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Prairie Notes are monthly photo/journal observations from Tandy Hills Natural Area by Founder/Director, Don Young. They include field reports, flora and fauna sightings, and more, mixed with a scoop of dry humor and a bit of philosophy. They are available free to all who get on the FOTHNA email list.

Those Thrilling Days of Yesteryear!

Prairie Notes #168
December 1, 2020

01) Those Thrilling Days of Yesteryear!
02) Field Report - November
03) Botany Chicago Style
04) New Species - November
05) Prairie Restoration Report
06) PrairieSky / StarParty News
07) Go Take A Hike Day
08) A Thanksgiving Prayer
09) Prairie Bookshelf
10) Manly Men Wild Women - 2021 Style
11) Prairie Proverb - The Lone Ranger

01) Those Thrilling Days of Yesteryear

 

Despite it all, 2020 was another record-setting year for Tandy Hills and the Friends of Tandy Hills. The big story was the acquisition of 50+ acres formerly known as Broadcast Hill. The Friends raised more thatn 1/10th of the hefty selling price, ensuring perpetual protection of valuable prairie and woodland acres, adjacent to Tandy Hills, from development. A masked crowd of dignitaries and FOTHNA supporters celebrated the startling acquisition in May.

 

We were humbled by several awards and honors again in 2020, most notably, the Native Plant Society, Digital Media Award for Prairie Notes, thank yoiu very much!

 

So, let us now reflect on those thrilling days of yesteryear and pray that 2021 and beyond will be even more fruitful, and safer:

 

  • The 11th annual Manly Men Wild Women Hike attracted an enthusiastic crowd of more than 70 hikers on New Years Day.

  • Friends of Tandy Hills raised a jaw-dropping $65,000 to help the City of Fort Worth's new Open Space program purchase 51 acres of Broadcast Hill drawing praise and attention from the public, the Fort Worth City Council / Mayor and multiple media outlets.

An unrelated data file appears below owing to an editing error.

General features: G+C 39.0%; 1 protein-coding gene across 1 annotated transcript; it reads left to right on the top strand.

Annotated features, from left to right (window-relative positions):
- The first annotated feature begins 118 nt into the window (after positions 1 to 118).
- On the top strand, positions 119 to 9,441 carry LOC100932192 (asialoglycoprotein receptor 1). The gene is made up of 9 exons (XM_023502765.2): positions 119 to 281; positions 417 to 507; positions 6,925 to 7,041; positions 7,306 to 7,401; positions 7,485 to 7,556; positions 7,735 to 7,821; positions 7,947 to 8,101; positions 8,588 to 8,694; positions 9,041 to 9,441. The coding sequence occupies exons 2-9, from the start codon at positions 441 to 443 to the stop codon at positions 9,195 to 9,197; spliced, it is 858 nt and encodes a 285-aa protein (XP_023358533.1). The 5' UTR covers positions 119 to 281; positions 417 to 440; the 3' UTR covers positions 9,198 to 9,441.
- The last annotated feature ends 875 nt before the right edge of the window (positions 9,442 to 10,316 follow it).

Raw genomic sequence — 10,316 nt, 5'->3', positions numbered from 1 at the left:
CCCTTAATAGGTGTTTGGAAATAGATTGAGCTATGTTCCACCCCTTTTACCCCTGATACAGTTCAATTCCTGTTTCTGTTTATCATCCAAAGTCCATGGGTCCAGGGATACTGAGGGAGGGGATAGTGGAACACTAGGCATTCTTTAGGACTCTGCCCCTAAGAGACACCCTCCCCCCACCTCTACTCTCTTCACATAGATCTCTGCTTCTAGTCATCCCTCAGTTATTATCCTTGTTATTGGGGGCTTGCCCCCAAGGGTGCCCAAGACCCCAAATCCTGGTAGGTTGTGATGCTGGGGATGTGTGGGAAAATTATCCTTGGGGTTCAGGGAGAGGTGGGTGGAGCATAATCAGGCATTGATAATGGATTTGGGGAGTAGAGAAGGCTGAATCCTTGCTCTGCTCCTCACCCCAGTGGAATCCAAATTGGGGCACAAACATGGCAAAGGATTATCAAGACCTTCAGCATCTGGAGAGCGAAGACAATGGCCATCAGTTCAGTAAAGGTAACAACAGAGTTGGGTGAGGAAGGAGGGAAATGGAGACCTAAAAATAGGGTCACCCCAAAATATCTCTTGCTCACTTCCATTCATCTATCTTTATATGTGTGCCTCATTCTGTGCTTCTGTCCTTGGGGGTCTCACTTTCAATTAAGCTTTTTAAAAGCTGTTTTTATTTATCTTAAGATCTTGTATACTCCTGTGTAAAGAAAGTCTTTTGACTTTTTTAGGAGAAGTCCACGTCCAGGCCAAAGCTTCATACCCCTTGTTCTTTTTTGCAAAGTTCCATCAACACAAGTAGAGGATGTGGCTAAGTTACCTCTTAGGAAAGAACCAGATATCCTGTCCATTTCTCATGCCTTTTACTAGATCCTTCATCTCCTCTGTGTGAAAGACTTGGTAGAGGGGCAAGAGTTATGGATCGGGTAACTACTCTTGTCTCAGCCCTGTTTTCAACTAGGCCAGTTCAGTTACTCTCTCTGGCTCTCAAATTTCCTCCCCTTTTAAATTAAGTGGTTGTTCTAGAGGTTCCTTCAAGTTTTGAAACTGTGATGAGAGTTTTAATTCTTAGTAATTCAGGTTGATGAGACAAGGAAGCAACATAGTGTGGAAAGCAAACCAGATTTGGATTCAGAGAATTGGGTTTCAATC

• In its 10th year, Kids on the Prairie did not host any field trips due to virus, but the Greater FW Sierra Club donated $500 to help post the KOP field guide on the website for free downloads.

  • The annual Trout Lily Walk w/Sam Kieschnick drew a crowd of 28 nature mystics.

  • PrairieSky / StarParty was canceled for the entire season due to the virus. Home skywatching reports helped fill the gap.

  • Texas Highways magazine featured wildflowers of Tandy Hills in their March issue.

  • Tandy Hills and Earth Day celebrated their 60th and 50th birthdays, respectively, on April 22nd.

  • New trail markers and signs were installed by FOTHNA volunteers.

  • A photo of Broadcast Hill by, Don Young, made the cover of, Native Plant Society of Texas, Summer newsletter. HIs essay on The Magical Moths of Tandy Hills was featured in the Fall issue

  • Another photo by Don Young was included in the Native Prairies Association of Texas, 2021 Calendar.

  • A trove of rare and historic photos of Tandy Hills from the 1950’s and 60’s was discovered at two area digital library collections.

  • This FOTHNA monthly newsletter, Prairie Notes, was awarded the Digital Media Award, by the Native Plant Society of Texas.

  • A Star-Telegram print and video report on the problem of commercial photography at Tandy Hills made the front page of the October 8th edition.

  • The Tandy Hills iNaturalst page recorded 155 new species, in 2020. (1412 total species as of, December 1)

  • North Texas Giving Day donations totaled more $2,800, an increase over 2019.

  • Individual donations from people like you also came through bigly in 2020.

  • The Tandy Hills Facebook page had explosive growth again in 2020.

  • Prairie Posse had several productive work days, clearing the View Street meadows including, the liberation of a very old, Bois D’arc tree. A hired crew cleared a few other notable landscapes.

  • Friends of Tandy Hills partnered with Amon Carter Museum of American Art for the Mark Dion exhibition.

  • Friend of Tandy Hills and environmental author, Amy Martin, announced publication of a forthcoming book titled, Wild Dallas/Fort Worth, featuring a section on Tandy Hills.

  • A dozen issues of Prairie Notes were published and delivered to more than 1300 email boxes.

 

DY

 

The acquisition of Broadcast Hill's 50+ acres was a highlight of 2020. photo by Scott Carson Ausburn

 

2) Field Report - November